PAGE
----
Netbooks are either the most exciting thing to happen to mobile computing in years, (Acer aspire 4520 battery) or they are the downfall of an industry engaged in a painful price war race to the bottom. We generally define Netbooks as having 7- to 12-inch screens, a full keyboard, and an inexpensive, single-core low-voltage CPU.

While the earliest Netbooks had 7-inch screens and Intel Celeron processors, the typical Netbook today has a single-core Intel Atom CPU, 1GB of RAM, a 160GB hard drive, and runs either Windows XP or Windows 7.

Small and lightweight, they lack optical drives, have tiny keyboards and touch pads, and are generally underpowered for anything other than Web surfing, e-mailing, and basic office productivity. The payoff is that a typical Netbook can be had for less than $300, an unheard-of sum just a few years ago.

Key features:
9- to 12-inch display
No optical drive
Single-core low-voltage CPU, Intel Atom or comparable
Typically less than $500

Ultraportable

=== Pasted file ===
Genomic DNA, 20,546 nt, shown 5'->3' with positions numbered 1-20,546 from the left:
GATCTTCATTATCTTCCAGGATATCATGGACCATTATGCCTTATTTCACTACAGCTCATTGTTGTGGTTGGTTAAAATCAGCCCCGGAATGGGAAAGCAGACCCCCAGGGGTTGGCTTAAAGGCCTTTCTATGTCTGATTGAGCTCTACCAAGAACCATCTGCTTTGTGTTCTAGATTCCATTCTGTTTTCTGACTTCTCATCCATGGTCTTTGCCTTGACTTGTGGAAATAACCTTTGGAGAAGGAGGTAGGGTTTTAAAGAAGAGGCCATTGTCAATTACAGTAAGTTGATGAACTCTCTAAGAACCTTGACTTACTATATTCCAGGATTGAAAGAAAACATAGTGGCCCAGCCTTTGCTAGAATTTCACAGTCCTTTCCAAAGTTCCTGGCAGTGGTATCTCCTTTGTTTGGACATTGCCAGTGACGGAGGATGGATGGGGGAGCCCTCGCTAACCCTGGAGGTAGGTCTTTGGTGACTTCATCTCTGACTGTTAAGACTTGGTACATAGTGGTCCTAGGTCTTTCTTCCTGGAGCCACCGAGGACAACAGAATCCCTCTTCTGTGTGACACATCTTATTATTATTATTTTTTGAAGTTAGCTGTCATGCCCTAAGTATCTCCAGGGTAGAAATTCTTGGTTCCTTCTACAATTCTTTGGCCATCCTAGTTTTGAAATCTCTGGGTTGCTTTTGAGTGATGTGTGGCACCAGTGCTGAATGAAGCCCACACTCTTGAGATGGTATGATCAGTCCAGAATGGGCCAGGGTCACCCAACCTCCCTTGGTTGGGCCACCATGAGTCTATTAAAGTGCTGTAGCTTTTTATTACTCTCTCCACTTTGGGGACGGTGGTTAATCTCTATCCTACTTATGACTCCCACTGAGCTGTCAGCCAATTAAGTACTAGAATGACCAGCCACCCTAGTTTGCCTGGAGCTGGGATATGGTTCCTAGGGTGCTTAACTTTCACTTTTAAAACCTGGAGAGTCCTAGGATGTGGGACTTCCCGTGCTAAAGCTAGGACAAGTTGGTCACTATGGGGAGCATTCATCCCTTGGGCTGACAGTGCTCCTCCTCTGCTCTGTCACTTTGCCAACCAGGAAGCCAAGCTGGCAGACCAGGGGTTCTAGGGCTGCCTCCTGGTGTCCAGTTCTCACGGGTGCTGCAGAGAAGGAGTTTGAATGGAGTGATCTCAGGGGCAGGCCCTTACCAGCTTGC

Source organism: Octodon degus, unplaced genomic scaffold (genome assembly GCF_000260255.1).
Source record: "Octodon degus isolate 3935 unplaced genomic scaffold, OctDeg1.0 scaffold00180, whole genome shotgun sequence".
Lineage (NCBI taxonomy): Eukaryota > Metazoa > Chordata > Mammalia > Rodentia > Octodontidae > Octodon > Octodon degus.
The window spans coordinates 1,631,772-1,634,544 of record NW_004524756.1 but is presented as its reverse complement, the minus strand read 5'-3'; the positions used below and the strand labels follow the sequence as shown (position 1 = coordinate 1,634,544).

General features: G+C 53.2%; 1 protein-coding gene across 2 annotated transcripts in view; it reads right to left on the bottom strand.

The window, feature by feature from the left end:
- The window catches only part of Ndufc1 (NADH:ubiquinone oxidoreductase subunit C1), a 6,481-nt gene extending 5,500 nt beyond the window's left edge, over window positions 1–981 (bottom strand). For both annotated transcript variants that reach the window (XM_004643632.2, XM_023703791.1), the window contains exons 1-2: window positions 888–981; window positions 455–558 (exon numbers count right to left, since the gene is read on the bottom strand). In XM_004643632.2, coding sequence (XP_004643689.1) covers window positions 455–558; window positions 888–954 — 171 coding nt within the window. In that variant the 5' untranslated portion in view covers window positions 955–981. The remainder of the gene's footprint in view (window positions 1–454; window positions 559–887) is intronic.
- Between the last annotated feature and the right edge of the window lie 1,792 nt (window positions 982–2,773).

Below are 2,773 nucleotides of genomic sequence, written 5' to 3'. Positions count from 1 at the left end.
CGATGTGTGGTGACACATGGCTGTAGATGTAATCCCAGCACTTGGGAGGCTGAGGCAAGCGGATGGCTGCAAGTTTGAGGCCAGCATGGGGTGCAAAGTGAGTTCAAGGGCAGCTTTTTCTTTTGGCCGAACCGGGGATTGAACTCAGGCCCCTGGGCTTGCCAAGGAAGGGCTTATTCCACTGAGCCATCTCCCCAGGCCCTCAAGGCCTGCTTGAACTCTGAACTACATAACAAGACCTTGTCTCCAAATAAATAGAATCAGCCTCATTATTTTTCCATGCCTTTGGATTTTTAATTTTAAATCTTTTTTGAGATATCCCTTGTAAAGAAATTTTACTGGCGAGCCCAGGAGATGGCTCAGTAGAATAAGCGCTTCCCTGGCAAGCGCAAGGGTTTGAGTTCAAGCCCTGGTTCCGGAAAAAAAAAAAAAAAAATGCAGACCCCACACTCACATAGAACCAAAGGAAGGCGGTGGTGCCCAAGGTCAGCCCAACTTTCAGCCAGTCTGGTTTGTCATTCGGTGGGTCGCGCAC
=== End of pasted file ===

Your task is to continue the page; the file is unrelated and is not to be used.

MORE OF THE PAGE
Before the rise of Netbooks, ultraportable systems were 11- and 12-inch laptops with then-expensive low-voltage CPUs, allowing them to be small and power efficient, but still relatively underpowered.

The popularity of Netbooks had threatened to make this category irrelevant–after all, who would pay $1,500 or more for an 11-inch laptop, when a $300 10-inch Netbook hp nx6100 battery (Hp dv9000) adapter was a reasonable substitute for basic Web and office tasks?

The ultraportable has been revived of late with the introduction of Intel’s new low-cost consumer ultralow-voltage CPUs. These chips are slightly more expensive and somewhat more powerful than the Netbook Intel Atom CPU, and are available in both single-core and dual-core versions.

Key features:
9- to 12-inch display
Low-voltage ULV CPU
No optical drive
Typically $600-$800

Thin-and-light

This somewhat unimaginative descriptor is intended for 13-inch laptops. Why do laptops with 13-inch displays deserve their own distinct category? It’s because they occupy a unique space in the industry. We define this by pointing out that a 13-inch laptop is the smallest size we’d be able to work on comfortably all day, and at the same time, the largest size we’d consider carrying around more than once or twice a week.

read the full article on: http://www.goodlaptopbattery.co.uk/battery-blog/